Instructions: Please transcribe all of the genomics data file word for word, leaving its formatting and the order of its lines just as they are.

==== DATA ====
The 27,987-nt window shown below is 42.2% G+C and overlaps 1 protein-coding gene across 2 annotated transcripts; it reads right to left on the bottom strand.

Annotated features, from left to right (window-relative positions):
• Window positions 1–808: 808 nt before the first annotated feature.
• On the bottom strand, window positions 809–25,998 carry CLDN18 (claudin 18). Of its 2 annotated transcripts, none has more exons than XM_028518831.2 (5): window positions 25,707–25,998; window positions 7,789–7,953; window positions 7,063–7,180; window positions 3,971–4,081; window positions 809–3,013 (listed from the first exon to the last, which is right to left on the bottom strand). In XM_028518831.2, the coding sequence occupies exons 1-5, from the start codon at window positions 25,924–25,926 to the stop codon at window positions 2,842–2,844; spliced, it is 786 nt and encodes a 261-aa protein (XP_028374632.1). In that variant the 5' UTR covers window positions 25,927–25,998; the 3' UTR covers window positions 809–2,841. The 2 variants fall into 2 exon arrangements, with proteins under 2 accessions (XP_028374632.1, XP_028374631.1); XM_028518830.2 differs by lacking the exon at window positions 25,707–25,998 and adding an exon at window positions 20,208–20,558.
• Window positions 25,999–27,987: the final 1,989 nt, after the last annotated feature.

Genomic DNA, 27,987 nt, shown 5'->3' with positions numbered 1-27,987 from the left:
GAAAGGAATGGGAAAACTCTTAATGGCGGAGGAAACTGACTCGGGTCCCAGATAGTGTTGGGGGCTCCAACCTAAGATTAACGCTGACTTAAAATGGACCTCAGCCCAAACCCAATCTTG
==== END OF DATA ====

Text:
The 27,987-nt window shown below is 42.2% G+C and overlaps 1 protein-coding gene across 2 annotated transcripts; it reads right to left on the bottom strand.

Annotated features, from left to right (window-relative positions):
• Window positions 1–808: 808 nt before the first annotated feature.
• On the bottom strand, window positions 809–25,998 carry CLDN18 (claudin 18). Of its 2 annotated transcripts, none has more exons than XM_028518831.2 (5): window positions 25,707–25,998; window positions 7,789–7,953; window positions 7,063–7,180; window positions 3,971–4,081; window positions 809–3,013 (listed from the first exon to the last, which is right to left on the bottom strand). In XM_028518831.2, the coding sequence occupies exons 1-5, from the start codon at window positions 25,924–25,926 to the stop codon at window positions 2,842–2,844; spliced, it is 786 nt and encodes a 261-aa protein (XP_028374632.1). In that variant the 5' UTR covers window positions 25,927–25,998; the 3' UTR covers window positions 809–2,841. The 2 variants fall into 2 exon arrangements, with proteins under 2 accessions (XP_028374632.1, XP_028374631.1); XM_028518830.2 differs by lacking the exon at window positions 25,707–25,998 and adding an exon at window positions 20,208–20,558.
• Window positions 25,999–27,987: the final 1,989 nt, after the last annotated feature.

Genomic DNA, 27,987 nt, shown 5'->3' with positions numbered 1-27,987 from the left:
GAAAGGAATGGGAAAACTCTTAATGGCGGAGGAAACTGACTCGGGTCCCAGATAGTGTTGGGGGCTCCAACCTAAGATTAACGCTGACTTAAAATGGACCTCAGCCCAAACCCAATCTTG